“…it forces the voter to compromise…”

Precisely the point, Jon. Compromise is intended, so radical ideologues can’t aggregate too much power. The idea is debate, go back and forth, moderate, and compromise.

It’s not an accident in US politics.

I pondered this question myself when I first thought about voting for a third party during the last presidential election. After researching the various views on this issue, I’ve come to the conclusion that voting for a third party is NOT a wasted vote, and in fact the only time a vote is wasted is when no vote is cast at all. I voted for a third party last time, and will again during the upcoming election. My reasons for this are several:

  1. Neither the Democrat nor the Republican platforms are even remotely close to my political viewpoints. Since my one vote can’t possibly affect the outcome of the election, why would I vote for the “lesser or two evils” when I can vote for someone who represents a party much much closer to my own particular views? At least my opinion is then formally recorded through the voting process.

2)Giving my support to a third party gives that third party a little more credibility by way of votes received. More credibility means more people, especially those voting for “the lesser of two evils” or not at all, will take notice of the third party the next time around, and vote for them, again incrementally increasing the party’s credibility and continuing the cycle for the next election. The point is not to get the candidate elected during the current election (which would be nice), but to incrementally and cyclically increase the credibility of the third party until reaching a point in the future whereby the third party is indeed viable and does stand a legimate chance of winning an election. If you think this doesn’t work, then ponder for a moment why the Democrats are making such a big fuss over Ralph Nader.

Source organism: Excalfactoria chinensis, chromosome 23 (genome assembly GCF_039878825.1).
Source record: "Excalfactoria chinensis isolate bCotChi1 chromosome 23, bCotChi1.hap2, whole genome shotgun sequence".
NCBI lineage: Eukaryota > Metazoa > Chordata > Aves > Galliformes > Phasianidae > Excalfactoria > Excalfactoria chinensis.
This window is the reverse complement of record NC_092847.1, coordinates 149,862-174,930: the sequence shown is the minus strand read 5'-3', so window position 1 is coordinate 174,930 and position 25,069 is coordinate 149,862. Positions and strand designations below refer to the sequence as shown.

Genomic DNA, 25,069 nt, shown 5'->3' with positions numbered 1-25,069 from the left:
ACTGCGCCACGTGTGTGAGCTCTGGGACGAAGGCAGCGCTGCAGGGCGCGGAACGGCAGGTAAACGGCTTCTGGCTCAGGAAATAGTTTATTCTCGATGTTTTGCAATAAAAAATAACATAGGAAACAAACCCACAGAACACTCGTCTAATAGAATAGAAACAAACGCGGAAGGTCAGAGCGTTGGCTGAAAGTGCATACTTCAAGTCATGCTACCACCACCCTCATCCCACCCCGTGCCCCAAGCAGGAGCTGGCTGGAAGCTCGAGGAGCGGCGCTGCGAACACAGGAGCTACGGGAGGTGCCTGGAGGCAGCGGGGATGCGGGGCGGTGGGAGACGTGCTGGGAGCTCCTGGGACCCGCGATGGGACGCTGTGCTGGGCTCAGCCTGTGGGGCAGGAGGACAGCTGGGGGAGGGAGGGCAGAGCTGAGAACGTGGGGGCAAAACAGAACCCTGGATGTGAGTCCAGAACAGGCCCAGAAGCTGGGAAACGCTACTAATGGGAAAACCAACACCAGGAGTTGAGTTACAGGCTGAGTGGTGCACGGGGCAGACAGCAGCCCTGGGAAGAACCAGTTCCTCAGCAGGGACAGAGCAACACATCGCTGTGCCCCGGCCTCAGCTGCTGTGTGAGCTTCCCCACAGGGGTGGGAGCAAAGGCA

1. The two big parties love the “wasted vote” argument because it is in fact a self-fulfilling prophecy. If everyone believes that their vote will be wasted on a third party, then no one would ever vote for a third party, and hence there would never be any challenges to the two big parties. However, if everyone in the country who is:

a) Planning on voting on one party simply because they hate the other party more, or

b) Not voting at all because the hate both parties equally.

would vote for a third party, it would greatly legitimize third parties, which takes us back to point #2.

Here’s a good article with a more in depth analysis of the “Wasted Vote” Myth:

I urge anyone planning to vote for “the lesser of two evils” or not at all to research the third party options and vote for one. Lets face it, the current system is seriously broken, and its time to give another party a shot at running the country.

Actually, the electoral college allowed Bush43 into the White House, despite the popular vote (with his suspension of several civil rights, he is as close to a dictator as we’re likely to see). The college was based on the idea that the populace was incapable of making an informed decision (not an unfair assumption in the 18th century). [One might argue that nearly 50% of the votes being cast for Bush supports the idea that the populace is incapable of making of good decison, but that is another argument.] It’s no longer fair to make that assumption, no matter how much you might disagree with your neighbor.

If we are to become a true democracy, the College must be abolished in favor of one person, one vote. This is the first step toward a multi-party system, where other views become viable. Otherwise, we will merely see the continuation of the two parties merging into one corporate-owned mega-party.


“If we are to become a true democracy…”

We’re not trying to become a democracy - we’re a republic. And we should stay that way.

“It’s no longer fair to make that assumption”